Pop Some Bubbly -- Bubbly bath that is! Asking a child to head to bed right after they have been riled up by an exciting television show, round of tickles with dad, or an hour of outdoor playtime can be really difficult. As adults, we need a little time to transition from one activity to the next and kids need that same down time.
Giving your child a nice warm bubble bath right before bed, will calm them down, give them a little extra playtime and settle them down for the night. There is something calming about a warm bath right before bed that relaxes the muscles and the brain to create a nice calming transition to bedtime. Bring out the Books! After bath time, take a few minutes for story time each night. Have a big basket of story time books that your child can choose from.
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This sets the expectation that story time is part of the bedtime ritual. This process continues the calm transition. Fill the story time basket with books that have themes you feel you can talk about with your child to create a nice dialogue before bed. Don't put books in the basket that center around stories or themes that could be troubling or too exciting. For example, you may not want to have a story about a superhero saving the world or a team of ghost hunters. Add Some Noise! Adding some noise when you want your child to sleep through the night seems like the most counterintuitive thing you can do.
However, it's all about adding the "right" noise. Sometimes having a room "too quiet" will do more to keep your little one awake than help them sleep. Having a little white noise in the bedroom can be helpful to drown out other noises in the house like the little creaks that all houses make or the sound of your television. White noise will give your child just enough soothing background sound to help them drift right off to sleep.
Though most toddlers take 1- to 3-hour naps during the day, you don't have to force your child to nap. But do schedule some quiet time, even if your toddler chooses not to sleep. Establish a bedtime routine to help kids relax and get ready for sleep. For a toddler, the routine might be 5—30 minutes long and include calming activities such as reading a story, bathing, and listening to soft music. Whatever the nightly ritual is, your toddler will probably insist that it be the same every night.
Just don't allow rituals to become too long or complicated.
Whenever possible, let your toddler make bedtime choices within the routine: which pajamas to wear, which stuffed animal to take to bed, what music to play. This gives your little one a sense of control.
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Even the best sleepers give parents an occasional wake-up call. Teething can wake a toddler and so can dreams. Active dreaming begins at this age, and for very young children dreams can be alarming. Carefully choose the books you read with your toddler before bedtime, and keep the content mild. Nightmares are scary for toddlers, who can't tell imagination from reality. Comfort and hold your child at these times. Let your toddler talk about the dream if he or she wants to, and stay until your child is calm.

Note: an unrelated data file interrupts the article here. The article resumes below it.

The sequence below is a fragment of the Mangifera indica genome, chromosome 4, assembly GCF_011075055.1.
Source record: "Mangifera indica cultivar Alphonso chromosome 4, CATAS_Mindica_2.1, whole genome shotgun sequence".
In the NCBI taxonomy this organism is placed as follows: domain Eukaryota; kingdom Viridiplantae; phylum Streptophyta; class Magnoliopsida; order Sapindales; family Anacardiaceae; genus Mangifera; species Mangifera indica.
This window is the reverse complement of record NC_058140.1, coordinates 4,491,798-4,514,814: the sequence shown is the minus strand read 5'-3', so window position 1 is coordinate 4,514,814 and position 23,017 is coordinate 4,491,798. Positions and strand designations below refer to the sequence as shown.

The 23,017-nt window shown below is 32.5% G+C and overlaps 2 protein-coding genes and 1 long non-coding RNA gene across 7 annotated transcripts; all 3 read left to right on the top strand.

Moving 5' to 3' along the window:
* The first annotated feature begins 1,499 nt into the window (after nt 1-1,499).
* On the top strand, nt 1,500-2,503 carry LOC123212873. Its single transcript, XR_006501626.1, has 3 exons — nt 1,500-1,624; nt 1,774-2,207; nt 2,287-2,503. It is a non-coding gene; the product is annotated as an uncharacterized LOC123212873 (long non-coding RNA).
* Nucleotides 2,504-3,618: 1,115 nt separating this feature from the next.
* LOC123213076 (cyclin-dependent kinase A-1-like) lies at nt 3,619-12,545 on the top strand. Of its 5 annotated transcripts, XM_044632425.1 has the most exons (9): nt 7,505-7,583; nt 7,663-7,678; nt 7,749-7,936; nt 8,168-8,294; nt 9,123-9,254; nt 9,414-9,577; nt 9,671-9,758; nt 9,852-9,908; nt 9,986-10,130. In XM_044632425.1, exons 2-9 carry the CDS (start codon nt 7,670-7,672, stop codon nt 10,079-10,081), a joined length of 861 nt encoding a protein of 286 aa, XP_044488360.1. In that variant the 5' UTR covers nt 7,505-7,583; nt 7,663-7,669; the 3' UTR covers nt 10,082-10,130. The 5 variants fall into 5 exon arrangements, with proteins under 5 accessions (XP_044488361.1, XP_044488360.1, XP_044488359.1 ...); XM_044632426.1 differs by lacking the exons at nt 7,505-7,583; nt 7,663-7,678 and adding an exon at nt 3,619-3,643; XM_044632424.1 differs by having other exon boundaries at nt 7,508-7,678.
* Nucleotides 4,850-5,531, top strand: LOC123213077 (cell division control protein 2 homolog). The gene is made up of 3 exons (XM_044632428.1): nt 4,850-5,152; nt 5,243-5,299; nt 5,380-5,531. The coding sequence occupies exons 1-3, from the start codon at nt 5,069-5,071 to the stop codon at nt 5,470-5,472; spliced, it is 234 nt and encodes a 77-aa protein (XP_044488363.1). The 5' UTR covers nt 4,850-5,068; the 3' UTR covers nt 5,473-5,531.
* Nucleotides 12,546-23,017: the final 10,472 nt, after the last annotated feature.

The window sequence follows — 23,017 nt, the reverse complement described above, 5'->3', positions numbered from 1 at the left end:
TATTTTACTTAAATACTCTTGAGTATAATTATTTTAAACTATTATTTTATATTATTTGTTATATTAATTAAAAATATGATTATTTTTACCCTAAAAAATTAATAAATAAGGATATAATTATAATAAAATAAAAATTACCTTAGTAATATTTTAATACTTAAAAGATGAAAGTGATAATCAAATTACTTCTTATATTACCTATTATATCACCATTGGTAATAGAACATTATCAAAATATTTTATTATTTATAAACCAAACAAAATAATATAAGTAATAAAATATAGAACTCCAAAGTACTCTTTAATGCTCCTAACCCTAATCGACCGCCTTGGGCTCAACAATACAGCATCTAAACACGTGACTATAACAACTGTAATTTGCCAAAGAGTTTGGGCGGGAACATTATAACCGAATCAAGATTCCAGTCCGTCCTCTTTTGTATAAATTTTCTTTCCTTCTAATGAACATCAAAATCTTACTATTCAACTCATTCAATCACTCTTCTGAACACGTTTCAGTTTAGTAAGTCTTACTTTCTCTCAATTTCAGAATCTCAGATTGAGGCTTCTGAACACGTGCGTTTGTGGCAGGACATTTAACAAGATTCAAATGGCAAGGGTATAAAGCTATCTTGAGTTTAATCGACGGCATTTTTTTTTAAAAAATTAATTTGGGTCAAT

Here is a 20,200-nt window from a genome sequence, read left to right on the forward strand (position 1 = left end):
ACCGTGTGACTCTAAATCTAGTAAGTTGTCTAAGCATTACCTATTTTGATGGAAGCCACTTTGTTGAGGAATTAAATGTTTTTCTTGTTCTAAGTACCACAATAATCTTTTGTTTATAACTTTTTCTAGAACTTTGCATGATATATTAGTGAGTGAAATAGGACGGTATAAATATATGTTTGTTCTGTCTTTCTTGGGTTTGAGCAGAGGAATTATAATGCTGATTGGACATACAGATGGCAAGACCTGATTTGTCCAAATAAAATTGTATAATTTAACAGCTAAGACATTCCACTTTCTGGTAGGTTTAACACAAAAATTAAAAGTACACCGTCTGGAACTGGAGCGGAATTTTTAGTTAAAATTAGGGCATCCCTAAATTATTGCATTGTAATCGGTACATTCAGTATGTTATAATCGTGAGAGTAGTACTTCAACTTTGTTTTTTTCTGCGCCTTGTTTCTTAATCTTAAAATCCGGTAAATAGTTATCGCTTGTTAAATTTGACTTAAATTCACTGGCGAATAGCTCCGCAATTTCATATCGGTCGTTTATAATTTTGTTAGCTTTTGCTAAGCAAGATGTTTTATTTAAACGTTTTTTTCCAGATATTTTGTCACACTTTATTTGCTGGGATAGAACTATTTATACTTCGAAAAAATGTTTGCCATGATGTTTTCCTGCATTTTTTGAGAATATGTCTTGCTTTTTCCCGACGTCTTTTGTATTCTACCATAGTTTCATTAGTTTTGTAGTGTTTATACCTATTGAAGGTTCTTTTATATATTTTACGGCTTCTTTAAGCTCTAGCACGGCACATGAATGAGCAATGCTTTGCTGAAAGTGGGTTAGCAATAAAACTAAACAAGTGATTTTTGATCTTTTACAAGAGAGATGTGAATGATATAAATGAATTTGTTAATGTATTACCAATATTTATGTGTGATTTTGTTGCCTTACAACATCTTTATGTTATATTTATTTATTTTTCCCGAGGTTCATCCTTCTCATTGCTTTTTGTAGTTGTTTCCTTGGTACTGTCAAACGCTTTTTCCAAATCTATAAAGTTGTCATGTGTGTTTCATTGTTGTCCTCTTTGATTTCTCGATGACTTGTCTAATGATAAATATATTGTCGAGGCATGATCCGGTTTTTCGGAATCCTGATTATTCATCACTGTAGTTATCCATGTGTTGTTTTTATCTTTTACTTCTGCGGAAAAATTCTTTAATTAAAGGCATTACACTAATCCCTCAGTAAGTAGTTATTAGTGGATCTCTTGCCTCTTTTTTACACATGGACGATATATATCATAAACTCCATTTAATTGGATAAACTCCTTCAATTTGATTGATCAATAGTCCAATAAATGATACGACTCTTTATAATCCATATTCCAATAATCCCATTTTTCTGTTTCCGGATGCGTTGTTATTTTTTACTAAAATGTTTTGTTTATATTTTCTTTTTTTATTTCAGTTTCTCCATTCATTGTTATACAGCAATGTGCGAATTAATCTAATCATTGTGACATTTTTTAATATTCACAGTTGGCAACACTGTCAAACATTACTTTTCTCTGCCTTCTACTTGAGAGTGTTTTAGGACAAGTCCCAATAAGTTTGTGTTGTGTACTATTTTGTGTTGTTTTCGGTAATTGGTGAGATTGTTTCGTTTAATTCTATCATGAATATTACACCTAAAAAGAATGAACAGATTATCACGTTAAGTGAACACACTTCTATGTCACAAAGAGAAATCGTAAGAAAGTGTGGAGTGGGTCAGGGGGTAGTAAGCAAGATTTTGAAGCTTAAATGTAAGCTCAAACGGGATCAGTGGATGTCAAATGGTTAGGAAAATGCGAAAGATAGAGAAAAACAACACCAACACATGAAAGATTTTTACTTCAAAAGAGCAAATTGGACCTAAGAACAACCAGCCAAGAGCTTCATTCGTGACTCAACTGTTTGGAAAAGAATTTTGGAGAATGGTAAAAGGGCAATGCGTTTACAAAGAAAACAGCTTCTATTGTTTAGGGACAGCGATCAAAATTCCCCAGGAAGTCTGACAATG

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Then encourage your child to go back to sleep as soon as possible. Time spent with screens like a TV or tablet can disrupt a child's sleep. That's one reason why health experts recommend:. Preschoolers sleep about 10—13 hours a night. Those who get enough rest at night may no longer need a daytime nap. Instead, they may benefit from some quiet time in the afternoon. Most nursery schools and kindergartens have quiet periods when the kids lie on mats or just rest. As kids give up their naps, they may go to bed at night earlier than they did as toddlers.
School-age kids need 9—12 hours of sleep a night.
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Bedtime problems can start at this age for a variety of reasons. Homework, sports and after-school activities, screen time on computers, TVs, smartphones, and other devices , and hectic family schedules all can contribute to kids not getting the sleep they need. Sleep-deprived kids can become hyper or irritable, and may have a hard time paying attention in school. It's still important to have a consistent bedtime, especially on school nights. Leave enough technology-free time before bed to allow your child to unwind before lights-out.
What time do you start your bedtime routines? Comment below!
For example, if he is afraid of the dark then he could benefit from some exposure therapy to help him get used to being in the dark. Our ultimate goal here is to help your son learn to tolerate uncertainty without seeking reassurance from you.
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During this process you should also be careful not to shame him for his fears. You might start with him lying in his own bed and you sitting in a chair next to him until he falls asleep. Once he can do that you can gradually move your chair further and further away from his bed, until you are sitting outside his bedroom with the door open. Depending on how severe his anxiety is, you could also use a sleeping bag instead of the chair.
If he gets in your bed at any point, immediately get up and walk him back to his room. Sleeping in his own bed needs to be a new rule that is very firmly followed — letting him backtrack really mars the progress that he is making. You may need to brace yourself for the next couple months, because this can take some hard work. Make sure to really praise your son for each gain. Try also to have a point system in place, where a certain amount of points equals a prize that is really motivating to him.
Remember this is also hard work for your son, and we want him to feel good about the strides he is making.
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